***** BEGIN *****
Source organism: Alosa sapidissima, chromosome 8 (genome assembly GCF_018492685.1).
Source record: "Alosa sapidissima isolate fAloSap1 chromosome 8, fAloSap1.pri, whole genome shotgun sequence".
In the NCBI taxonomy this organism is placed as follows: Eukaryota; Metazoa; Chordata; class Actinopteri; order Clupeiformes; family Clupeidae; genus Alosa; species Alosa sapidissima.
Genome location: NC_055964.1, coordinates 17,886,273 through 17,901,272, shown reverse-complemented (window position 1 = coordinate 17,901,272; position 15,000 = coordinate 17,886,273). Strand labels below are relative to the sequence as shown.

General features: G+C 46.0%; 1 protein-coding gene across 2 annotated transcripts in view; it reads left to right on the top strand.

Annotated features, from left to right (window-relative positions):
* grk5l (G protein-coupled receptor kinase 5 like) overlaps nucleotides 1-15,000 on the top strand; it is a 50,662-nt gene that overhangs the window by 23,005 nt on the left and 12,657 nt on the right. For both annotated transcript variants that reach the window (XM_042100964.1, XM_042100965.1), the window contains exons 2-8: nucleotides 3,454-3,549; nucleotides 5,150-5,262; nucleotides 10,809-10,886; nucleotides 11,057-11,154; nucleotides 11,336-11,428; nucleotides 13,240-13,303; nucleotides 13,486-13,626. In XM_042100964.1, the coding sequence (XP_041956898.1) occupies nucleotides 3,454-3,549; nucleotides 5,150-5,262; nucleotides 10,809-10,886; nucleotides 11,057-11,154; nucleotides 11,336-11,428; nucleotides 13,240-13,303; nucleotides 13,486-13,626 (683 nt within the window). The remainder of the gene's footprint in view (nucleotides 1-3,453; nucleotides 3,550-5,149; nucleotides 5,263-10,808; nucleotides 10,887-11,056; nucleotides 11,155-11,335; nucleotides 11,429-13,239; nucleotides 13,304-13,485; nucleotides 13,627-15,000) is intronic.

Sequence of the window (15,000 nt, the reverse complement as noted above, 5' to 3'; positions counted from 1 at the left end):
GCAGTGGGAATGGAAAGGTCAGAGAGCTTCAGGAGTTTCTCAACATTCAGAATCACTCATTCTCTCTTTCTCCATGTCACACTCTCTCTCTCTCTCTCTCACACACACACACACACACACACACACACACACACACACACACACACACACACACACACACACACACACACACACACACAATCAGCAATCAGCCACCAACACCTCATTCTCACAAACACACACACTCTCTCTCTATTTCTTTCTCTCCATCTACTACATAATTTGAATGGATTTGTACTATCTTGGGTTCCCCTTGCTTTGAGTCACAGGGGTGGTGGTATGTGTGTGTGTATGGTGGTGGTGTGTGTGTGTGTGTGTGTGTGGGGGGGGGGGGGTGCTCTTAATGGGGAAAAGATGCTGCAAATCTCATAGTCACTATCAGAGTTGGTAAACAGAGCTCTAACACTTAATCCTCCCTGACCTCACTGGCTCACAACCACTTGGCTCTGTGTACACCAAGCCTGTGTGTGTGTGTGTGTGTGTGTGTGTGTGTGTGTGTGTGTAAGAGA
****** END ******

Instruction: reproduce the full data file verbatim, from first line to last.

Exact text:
Source organism: Alosa sapidissima, chromosome 8 (genome assembly GCF_018492685.1).
Source record: "Alosa sapidissima isolate fAloSap1 chromosome 8, fAloSap1.pri, whole genome shotgun sequence".
In the NCBI taxonomy this organism is placed as follows: Eukaryota; Metazoa; Chordata; class Actinopteri; order Clupeiformes; family Clupeidae; genus Alosa; species Alosa sapidissima.
Genome location: NC_055964.1, coordinates 17,886,273 through 17,901,272, shown reverse-complemented (window position 1 = coordinate 17,901,272; position 15,000 = coordinate 17,886,273). Strand labels below are relative to the sequence as shown.

General features: G+C 46.0%; 1 protein-coding gene across 2 annotated transcripts in view; it reads left to right on the top strand.

Annotated features, from left to right (window-relative positions):
* grk5l (G protein-coupled receptor kinase 5 like) overlaps nucleotides 1-15,000 on the top strand; it is a 50,662-nt gene that overhangs the window by 23,005 nt on the left and 12,657 nt on the right. For both annotated transcript variants that reach the window (XM_042100964.1, XM_042100965.1), the window contains exons 2-8: nucleotides 3,454-3,549; nucleotides 5,150-5,262; nucleotides 10,809-10,886; nucleotides 11,057-11,154; nucleotides 11,336-11,428; nucleotides 13,240-13,303; nucleotides 13,486-13,626. In XM_042100964.1, the coding sequence (XP_041956898.1) occupies nucleotides 3,454-3,549; nucleotides 5,150-5,262; nucleotides 10,809-10,886; nucleotides 11,057-11,154; nucleotides 11,336-11,428; nucleotides 13,240-13,303; nucleotides 13,486-13,626 (683 nt within the window). The remainder of the gene's footprint in view (nucleotides 1-3,453; nucleotides 3,550-5,149; nucleotides 5,263-10,808; nucleotides 10,887-11,056; nucleotides 11,155-11,335; nucleotides 11,429-13,239; nucleotides 13,304-13,485; nucleotides 13,627-15,000) is intronic.

Sequence of the window (15,000 nt, the reverse complement as noted above, 5' to 3'; positions counted from 1 at the left end):
GCAGTGGGAATGGAAAGGTCAGAGAGCTTCAGGAGTTTCTCAACATTCAGAATCACTCATTCTCTCTTTCTCCATGTCACACTCTCTCTCTCTCTCTCTCACACACACACACACACACACACACACACACACACACACACACACACACACACACACACACACACACACACACACACACAATCAGCAATCAGCCACCAACACCTCATTCTCACAAACACACACACTCTCTCTCTATTTCTTTCTCTCCATCTACTACATAATTTGAATGGATTTGTACTATCTTGGGTTCCCCTTGCTTTGAGTCACAGGGGTGGTGGTATGTGTGTGTGTATGGTGGTGGTGTGTGTGTGTGTGTGTGTGTGGGGGGGGGGGGGTGCTCTTAATGGGGAAAAGATGCTGCAAATCTCATAGTCACTATCAGAGTTGGTAAACAGAGCTCTAACACTTAATCCTCCCTGACCTCACTGGCTCACAACCACTTGGCTCTGTGTACACCAAGCCTGTGTGTGTGTGTGTGTGTGTGTGTGTGTGTGTGTGTGTGTAAGAGA